Thirty Years War Facts

Thirty Years War Facts
The Thirty Years' War was a major religious war during the Reformation Era that took place from 1618 to 1648 in the German speaking kingdoms of Europe. Although the Reformation began in the German speaking kingdoms with Martin Luther in the 1500s, giving rise to Lutheranism, much of the southern German speaking kingdoms and principalities, including Austria and Bavaria, remained overwhelmingly Catholic. To complicate matters, many but not all of the German speaking kingdoms were part of the medieval confederation known as the Holy Roman Empire, which as the name denotes had a decidedly Catholic identity. Religious tensions between Protestants and Catholics led to violence, which came to a head when Ferdinand II, King of Bohemia, was elected Holy Roman Emperor in 1617. When Ferdinand II made it known that he planned to reimpose Catholicism across the empire, the Bohemian Diet deposed him and went into official revolt. Other Protestant German kingdoms soon followed and then other European powers joined, primarily along religious lines. The war ended with the Treaty of Westphalia, which allowed Protestant kingdoms to retain their religion, but led to more overwhelming majorities of Catholic or Protestant populations in places where they were already the majority. More than eight million people died in the war, which was the bloodiest in the world until that time. Unlike previous wars when civilians were collateral victims but rarely targeted, civilians in the Thirty Years' War were targeted according to their religion.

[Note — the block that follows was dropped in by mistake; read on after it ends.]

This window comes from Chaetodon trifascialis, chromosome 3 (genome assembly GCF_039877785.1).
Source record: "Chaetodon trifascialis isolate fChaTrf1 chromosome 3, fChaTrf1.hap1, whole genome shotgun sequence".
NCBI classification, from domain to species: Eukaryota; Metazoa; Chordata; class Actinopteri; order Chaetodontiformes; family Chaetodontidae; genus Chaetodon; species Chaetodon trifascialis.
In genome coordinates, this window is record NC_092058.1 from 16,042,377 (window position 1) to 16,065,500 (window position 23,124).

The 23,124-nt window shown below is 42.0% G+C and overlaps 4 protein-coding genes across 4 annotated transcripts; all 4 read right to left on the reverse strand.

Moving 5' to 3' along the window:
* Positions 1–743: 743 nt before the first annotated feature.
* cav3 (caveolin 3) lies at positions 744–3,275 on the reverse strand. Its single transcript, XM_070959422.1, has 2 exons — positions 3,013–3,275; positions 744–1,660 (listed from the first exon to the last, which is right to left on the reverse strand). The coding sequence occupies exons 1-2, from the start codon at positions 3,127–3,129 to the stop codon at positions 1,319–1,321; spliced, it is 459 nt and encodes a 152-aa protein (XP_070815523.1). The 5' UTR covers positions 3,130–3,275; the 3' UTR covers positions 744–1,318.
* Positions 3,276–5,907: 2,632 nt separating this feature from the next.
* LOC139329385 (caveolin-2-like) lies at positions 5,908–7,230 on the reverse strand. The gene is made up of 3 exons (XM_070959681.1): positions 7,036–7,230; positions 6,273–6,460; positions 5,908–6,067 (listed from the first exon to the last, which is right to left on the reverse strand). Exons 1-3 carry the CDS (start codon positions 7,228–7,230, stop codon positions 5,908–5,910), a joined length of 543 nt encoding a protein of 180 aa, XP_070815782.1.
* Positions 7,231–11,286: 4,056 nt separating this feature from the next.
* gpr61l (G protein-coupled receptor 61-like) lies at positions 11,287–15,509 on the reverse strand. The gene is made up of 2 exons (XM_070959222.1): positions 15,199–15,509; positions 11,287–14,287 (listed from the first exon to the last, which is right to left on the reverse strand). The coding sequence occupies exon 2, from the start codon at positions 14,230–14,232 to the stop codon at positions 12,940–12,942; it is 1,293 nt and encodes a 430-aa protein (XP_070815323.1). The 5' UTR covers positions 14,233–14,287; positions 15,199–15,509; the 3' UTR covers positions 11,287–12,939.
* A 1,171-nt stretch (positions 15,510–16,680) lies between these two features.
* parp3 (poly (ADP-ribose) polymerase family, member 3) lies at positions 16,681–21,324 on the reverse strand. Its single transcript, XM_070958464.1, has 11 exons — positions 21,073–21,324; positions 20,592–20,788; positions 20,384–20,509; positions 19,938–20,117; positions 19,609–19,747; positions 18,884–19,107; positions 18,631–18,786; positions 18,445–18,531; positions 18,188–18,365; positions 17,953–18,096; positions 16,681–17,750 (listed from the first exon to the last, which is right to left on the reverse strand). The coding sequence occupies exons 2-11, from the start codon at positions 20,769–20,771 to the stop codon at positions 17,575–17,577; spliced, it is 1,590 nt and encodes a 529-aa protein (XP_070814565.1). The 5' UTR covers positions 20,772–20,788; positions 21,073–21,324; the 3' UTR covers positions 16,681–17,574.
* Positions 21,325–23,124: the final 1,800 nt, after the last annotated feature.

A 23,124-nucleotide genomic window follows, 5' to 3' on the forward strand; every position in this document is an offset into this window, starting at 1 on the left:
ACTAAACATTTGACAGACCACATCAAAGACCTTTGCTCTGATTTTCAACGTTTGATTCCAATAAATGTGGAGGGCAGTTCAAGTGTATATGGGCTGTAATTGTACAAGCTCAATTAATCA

Interesting Thirty Years War Facts:
Although the belligerents were primarily divided along religious lines, there were notable exceptions. Overwhelmingly Catholic France declared war on the Holy Roman Empire in 1635 and Protestant Denmark aligned itself with the Holy Roman Empire in 1643 after being opposed to it in the first part of the war.
The Imperial forces won many early successes, thrusting south into Bohemia and north into Denmark. The thrust into Denmark brought Protestant Sweden into the war again the Holy Roman Empire.
The alliance of the Protestant German kingdoms was known as the Protestant Union, while the German Catholic countries were called the Catholic League.
The Thirty Years' War was one of the first major wars where muskets were heavily used. Pikemen were also extensively deployed, but knights had been replaced by that time by hussars.
The road to Prague was opened when an army of the Catholic League defeated a Bohemian Force at the Battle of White Mountain on November 8, 1620. In addition to having the Bohemians outnumbered, the Catholic force was better equipped and more professional, with more than 2,000 hussars.
Although the Ottoman Empire was in decline by the seventeenth century, it was still relatively powerful and quite active in European affairs. The Islamic Ottomans sided with the Protestants.
Although technically separate, the Smolensk War (1632-1634) is considered to be a adjunct to the Thirty Years' War. Catholic Poland fought against Protestant Sweden and Orthodox Russia in that war, although it had more to do with land than religion.
Potatoes became a much more common crop in Germany during the Thirty Years' War. Potatoes had only recently been imported to Germany from the Americas, but necessity made them more popular. Opposing armies often targeted the fields of their enemies, but since potatoes are a root it was much more difficult to destroy potato crops.


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